Aaron Worley | Arts and Entertainment Editor
Trap music remains an important part of the music culture because of its distinctive sound. The content of the songs included in this genre is typically the same as other niches of rap, with drugs and money being the prime bragging points and Philadelphia rapper PnB Rock does nothing to make himself dissimilar during his latest project.
His first studio album, “GTTM: Goin’ Thru the Motions” fails to bring the insightful glimpse into his perspective that should be expected from a new rapper. The songs here aren’t anything special; they rely on the distinguishable sound of music that is trying to be singles, and are just made to be infectious amongst listeners.
The meaning of ‘infectious’ is probably not the definition expected. However, in this concept, the songs are mainly ones that will garner a reputation for being played at parties just because of the popularity.
“Attention,” the opener of “GTTM” starts the album off on a weak note and feels forced with a mechanical techno beatThere is nothing to learn from PnB in this track; it does not come off as something that would be replayed, but as a bragging song for him to get the chance to brag about his material possessions. Wiz Khalifa is featured on this track but does not save the song, despite his best efforts. The chemistry is odd; it never existed to begin with, and pairing two artists who sound as awkward as ever together usually never works out.
The ignorance and excessive simplicity of the lyrics in this project are also a low point. Lines like “Off weed off lean/I don’t ever stay sober” and “Diamonds dancing/you can see my s*** like blu ray” on “New Day” feel like a backwash of everything trap music has ever been, and the three topics they love to include.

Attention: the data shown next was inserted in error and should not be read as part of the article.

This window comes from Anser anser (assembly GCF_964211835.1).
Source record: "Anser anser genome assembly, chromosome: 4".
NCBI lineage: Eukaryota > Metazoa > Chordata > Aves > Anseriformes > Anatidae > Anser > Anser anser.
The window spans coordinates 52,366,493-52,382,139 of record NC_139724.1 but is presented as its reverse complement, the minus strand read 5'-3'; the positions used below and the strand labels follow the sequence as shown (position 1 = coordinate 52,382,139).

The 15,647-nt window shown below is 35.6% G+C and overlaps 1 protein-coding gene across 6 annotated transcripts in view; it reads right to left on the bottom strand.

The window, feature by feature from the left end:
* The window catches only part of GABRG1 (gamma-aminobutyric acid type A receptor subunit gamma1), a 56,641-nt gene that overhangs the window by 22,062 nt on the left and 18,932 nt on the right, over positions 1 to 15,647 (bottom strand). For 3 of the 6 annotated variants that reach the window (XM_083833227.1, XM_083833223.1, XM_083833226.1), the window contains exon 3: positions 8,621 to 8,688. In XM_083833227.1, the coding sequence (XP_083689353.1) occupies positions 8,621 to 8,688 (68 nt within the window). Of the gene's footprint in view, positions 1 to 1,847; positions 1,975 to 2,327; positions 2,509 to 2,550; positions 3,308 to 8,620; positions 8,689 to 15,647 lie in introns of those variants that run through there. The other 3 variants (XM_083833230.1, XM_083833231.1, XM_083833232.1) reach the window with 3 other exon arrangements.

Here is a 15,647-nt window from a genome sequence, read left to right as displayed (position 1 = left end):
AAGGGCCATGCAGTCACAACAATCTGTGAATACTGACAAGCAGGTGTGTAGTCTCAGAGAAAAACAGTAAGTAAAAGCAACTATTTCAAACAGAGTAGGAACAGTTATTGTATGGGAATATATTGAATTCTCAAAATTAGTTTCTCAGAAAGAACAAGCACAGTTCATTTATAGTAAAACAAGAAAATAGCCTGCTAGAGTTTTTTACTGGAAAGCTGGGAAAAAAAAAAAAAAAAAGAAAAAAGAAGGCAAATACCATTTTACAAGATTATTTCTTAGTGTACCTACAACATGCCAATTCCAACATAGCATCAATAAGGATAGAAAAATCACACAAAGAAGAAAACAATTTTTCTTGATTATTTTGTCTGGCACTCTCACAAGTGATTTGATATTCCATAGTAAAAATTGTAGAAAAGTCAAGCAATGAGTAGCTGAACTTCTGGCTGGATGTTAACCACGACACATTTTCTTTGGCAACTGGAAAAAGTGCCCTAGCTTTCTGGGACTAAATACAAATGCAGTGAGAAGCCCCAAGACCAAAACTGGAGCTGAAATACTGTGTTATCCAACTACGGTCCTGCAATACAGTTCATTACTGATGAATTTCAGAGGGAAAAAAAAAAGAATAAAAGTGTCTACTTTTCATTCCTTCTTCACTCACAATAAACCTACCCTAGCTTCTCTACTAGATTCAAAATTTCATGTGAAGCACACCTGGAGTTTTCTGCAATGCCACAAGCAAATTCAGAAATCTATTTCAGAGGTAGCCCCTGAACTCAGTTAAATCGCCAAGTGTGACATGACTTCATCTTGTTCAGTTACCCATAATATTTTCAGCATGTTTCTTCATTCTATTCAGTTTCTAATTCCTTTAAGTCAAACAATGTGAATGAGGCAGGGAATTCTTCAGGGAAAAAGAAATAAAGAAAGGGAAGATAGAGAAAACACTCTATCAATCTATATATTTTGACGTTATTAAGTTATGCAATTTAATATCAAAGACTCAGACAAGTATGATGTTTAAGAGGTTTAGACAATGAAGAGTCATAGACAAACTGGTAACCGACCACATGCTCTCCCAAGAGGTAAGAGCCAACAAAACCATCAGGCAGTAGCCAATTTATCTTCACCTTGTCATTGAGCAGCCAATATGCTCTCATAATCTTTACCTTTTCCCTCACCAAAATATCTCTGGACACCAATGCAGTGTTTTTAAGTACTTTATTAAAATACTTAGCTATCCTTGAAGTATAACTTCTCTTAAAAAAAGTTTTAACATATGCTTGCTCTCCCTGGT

The other problem with this track is that it does not even sound pleasing and even irritates at times. The point of the track was to generate hype around it as a song that would be catchy and ‘hard’ so it is confusing what route or audience Rock wanted to attract with his method for accomplishing this.
There are a few moments when the album shines, nonetheless. “There She Go” serves as a rhythmic track that makes great use of auto-tune to describe a woman Rock is supposedly chasing. “Selfish” actually draws empathy out of Rock’s situation, as he wants a girl all to himself. The vocals work here, make their purpose clear, and give Rock interesting material to work with.
If someone listened to this
project all the way through, they would very quickly notice that a majority of the songs revolve around love and heartbreak, but not in the traditional sense. The times where this actually comes off as genuine end up sounding fresh and unorthodox compared to rappers like Lil Wayne and 2 Chainz.
While not a groundbreaking album by any means. “Goin’ Thru the Motions” is sure to please people who could really care less about subject matter. Maybe after all, that was Rock’s purpose from the start.